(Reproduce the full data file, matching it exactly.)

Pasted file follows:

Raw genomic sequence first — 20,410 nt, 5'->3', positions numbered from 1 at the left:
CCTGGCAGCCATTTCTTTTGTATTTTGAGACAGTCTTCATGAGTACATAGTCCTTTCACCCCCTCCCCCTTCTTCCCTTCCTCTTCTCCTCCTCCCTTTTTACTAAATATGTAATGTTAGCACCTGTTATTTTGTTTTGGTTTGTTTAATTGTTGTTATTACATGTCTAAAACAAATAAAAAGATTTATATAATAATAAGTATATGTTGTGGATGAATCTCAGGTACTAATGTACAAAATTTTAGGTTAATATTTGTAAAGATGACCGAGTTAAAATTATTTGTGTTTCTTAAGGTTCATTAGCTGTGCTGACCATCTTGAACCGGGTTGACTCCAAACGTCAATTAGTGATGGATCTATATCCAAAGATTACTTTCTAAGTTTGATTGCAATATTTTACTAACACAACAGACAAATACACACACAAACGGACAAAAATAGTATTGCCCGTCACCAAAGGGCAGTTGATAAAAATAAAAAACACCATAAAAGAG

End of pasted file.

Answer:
Raw genomic sequence first — 20,410 nt, 5'->3', positions numbered from 1 at the left:
CCTGGCAGCCATTTCTTTTGTATTTTGAGACAGTCTTCATGAGTACATAGTCCTTTCACCCCCTCCCCCTTCTTCCCTTCCTCTTCTCCTCCTCCCTTTTTACTAAATATGTAATGTTAGCACCTGTTATTTTGTTTTGGTTTGTTTAATTGTTGTTATTACATGTCTAAAACAAATAAAAAGATTTATATAATAATAAGTATATGTTGTGGATGAATCTCAGGTACTAATGTACAAAATTTTAGGTTAATATTTGTAAAGATGACCGAGTTAAAATTATTTGTGTTTCTTAAGGTTCATTAGCTGTGCTGACCATCTTGAACCGGGTTGACTCCAAACGTCAATTAGTGATGGATCTATATCCAAAGATTACTTTCTAAGTTTGATTGCAATATTTTACTAACACAACAGACAAATACACACACAAACGGACAAAAATAGTATTGCCCGTCACCAAAGGGCAGTTGATAAAAATAAAAAACACCATAAAAGAG